Broadway ticket prices can no longer defy gravity.
After launching an investigation into the top ticket sellers, New York State Senator James Skoufis introduced a bill last week to transform the Broadway box office industry. “The current laws, in my opinion, are still too oriented towards certain players in the industry, and we must make them more favorable to consumers,” he insisted.
The potential legislation targets a widespread practice known as “dynamic pricing,” in which Broadway producers tinker with ticket prices based on fluctuations in demand. The producers “start with historically historically priced tickets for what we think is a popular play, then they wait and see,” Syracuse University economics professor Robert Florence said. “[I]If the queue is still over, ticket prices keep going up, ”he said, in the same way that airlines often increase ticket prices as more and more people. reserve seats.
“The way shows make money is based on the ratio of average ticket price to capacity,” said Amanda Pekoe, Broadway Advertising Manager. “Dynamic pricing allows shows to play with these two elements and be competitive in the market, taking advantage of supply and demand,” she explained.
For example, in 2011, the Shubert Organization discovered that the demand for tickets to Hugh Jackman’s concert at its Broadhurst Theater exceeded the ticket supply, and it used dynamic pricing to increase the price of certain orchestra seats. from $ 155 to $ 175, and increase the price of premium seats from $ 250 to $ 350. “People are willing to pay a lot more than what we charge, but no one in the theater industry would have benefited,” noted its president, Bob Wankel. The Scalpers were selling tickets at higher prices than at the box office, and “[b]y [raising prices] with dynamic pricing, at least the people who do the work and took the risk get benefits, ”he said.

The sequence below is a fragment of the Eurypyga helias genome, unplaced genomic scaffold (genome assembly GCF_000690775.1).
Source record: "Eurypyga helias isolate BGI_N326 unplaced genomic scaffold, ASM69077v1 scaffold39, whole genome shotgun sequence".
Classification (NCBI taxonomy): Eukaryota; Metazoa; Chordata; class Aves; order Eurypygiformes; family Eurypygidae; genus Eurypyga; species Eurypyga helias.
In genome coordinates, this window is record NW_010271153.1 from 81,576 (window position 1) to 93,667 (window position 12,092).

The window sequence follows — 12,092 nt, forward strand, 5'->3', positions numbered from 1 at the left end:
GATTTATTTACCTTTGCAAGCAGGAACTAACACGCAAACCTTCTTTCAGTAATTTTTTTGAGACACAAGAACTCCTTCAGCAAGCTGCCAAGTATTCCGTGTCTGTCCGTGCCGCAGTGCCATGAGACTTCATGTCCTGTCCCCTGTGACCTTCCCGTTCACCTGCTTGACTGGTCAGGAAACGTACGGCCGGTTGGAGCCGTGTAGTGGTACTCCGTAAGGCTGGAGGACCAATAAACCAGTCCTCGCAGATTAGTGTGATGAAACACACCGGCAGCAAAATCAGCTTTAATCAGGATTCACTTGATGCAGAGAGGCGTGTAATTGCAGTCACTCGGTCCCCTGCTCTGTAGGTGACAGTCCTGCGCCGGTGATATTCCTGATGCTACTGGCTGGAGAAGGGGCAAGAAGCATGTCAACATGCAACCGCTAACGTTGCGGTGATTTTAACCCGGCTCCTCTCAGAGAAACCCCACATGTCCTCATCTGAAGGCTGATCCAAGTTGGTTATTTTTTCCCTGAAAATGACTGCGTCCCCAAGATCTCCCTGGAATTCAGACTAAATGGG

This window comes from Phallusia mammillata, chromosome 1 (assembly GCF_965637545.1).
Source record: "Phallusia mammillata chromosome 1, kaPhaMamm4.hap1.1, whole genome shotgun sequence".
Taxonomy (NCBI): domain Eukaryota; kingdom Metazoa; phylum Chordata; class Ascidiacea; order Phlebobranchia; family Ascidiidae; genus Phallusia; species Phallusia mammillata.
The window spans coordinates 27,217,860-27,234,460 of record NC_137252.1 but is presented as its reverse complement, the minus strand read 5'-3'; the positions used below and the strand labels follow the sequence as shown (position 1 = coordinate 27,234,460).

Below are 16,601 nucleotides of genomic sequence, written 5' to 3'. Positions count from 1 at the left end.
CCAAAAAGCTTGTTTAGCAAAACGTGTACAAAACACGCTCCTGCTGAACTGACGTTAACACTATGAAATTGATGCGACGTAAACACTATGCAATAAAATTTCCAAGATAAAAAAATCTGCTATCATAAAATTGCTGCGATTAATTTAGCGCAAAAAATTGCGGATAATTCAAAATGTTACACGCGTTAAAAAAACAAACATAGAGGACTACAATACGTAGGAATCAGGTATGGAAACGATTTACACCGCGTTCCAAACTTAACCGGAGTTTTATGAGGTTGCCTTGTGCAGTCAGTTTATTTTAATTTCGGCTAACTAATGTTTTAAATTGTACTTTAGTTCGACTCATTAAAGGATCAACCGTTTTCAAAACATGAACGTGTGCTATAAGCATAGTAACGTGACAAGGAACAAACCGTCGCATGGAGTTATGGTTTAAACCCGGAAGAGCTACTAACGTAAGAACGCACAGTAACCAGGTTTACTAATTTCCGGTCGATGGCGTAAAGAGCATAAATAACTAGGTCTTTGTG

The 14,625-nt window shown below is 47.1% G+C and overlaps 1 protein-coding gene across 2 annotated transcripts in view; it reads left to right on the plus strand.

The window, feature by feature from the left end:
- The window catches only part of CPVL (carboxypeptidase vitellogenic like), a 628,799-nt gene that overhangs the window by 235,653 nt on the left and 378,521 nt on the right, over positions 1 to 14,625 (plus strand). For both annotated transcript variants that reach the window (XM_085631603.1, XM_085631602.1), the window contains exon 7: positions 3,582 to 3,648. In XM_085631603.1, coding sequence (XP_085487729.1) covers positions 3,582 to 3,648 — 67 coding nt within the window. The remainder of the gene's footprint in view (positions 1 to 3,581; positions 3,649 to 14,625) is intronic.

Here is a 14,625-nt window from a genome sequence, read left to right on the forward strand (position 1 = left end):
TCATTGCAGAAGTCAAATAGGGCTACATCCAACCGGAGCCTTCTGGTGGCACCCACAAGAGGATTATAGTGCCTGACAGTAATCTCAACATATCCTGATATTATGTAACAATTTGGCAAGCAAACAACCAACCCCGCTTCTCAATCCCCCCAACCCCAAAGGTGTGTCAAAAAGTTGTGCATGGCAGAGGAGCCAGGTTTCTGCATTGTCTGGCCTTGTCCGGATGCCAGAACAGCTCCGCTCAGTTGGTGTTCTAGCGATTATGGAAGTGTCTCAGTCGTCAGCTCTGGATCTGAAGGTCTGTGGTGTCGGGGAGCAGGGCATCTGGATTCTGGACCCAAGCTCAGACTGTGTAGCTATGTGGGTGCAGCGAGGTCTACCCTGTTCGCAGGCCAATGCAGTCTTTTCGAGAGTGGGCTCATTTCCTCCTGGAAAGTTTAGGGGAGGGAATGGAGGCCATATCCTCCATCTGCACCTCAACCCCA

“Several shows are increasing their income a little here, a little there, because they have figured out how to better price seats,” observed the late Managing Director Alan Wasser in 2011.
But the proposed ticketing law will cap the benefits of using dynamic pricing.
According to the new bill, ticket sellers would be “prohibited from charging higher prices for tickets in similar sections and rows which are then offered for sale to the general public after the date they were originally put on sale.” . In other words, if Broadway producers wait to gauge market demand before releasing certain tickets, they must sell the new tickets at the same price as the original tickets. Producers will no longer be able to increase the prices of new tickets released in a previous block after Tony Awards wins.
In addition, the proposal will end exclusive ticketing offers.
The bill states that “[a] the contract between an entertainment venue operator and a primary ticket vendor should not provide that the primary ticket vendor is the sole and sole primary ticket vendor for the entertainment venue operator. The Shubert Organization would not be able to sell tickets for shows in its theaters exclusively through Telecharge, the Nederlander Organization might sell tickets for shows for its theaters exclusively through Ticketmaster, and Jujamcyn Theaters would not be able to sell tickets for shows in its cinemas exclusively through SeatGeek.
In addition, the statute proposed by Senator Skoufis aims to change the way prices are presented to consumers.
Responding to the call for regulation from major ticket sellers, the bill would require all ticketing sites to report the total price of each ticket, including all fees and charges, at the start of each transaction. Customers would be able to compare prices better on websites and no longer be shocked to see excessive service charges added right before entering their payment information.
In addition, the proposal would require that the original price printed on each Broadway ticket be “displayed clearly and conspicuously as part of every ticket advertisement or resale offer” on every ticket resale website. Theatergoers would need to buy tickets on StubHub transparently, for example, how much each ticket is normally sold at the box office.
The New York State Senate Investigations and Government Operations Committee is currently reviewing the bill and will determine whether or not to send the bill to the Senate soon.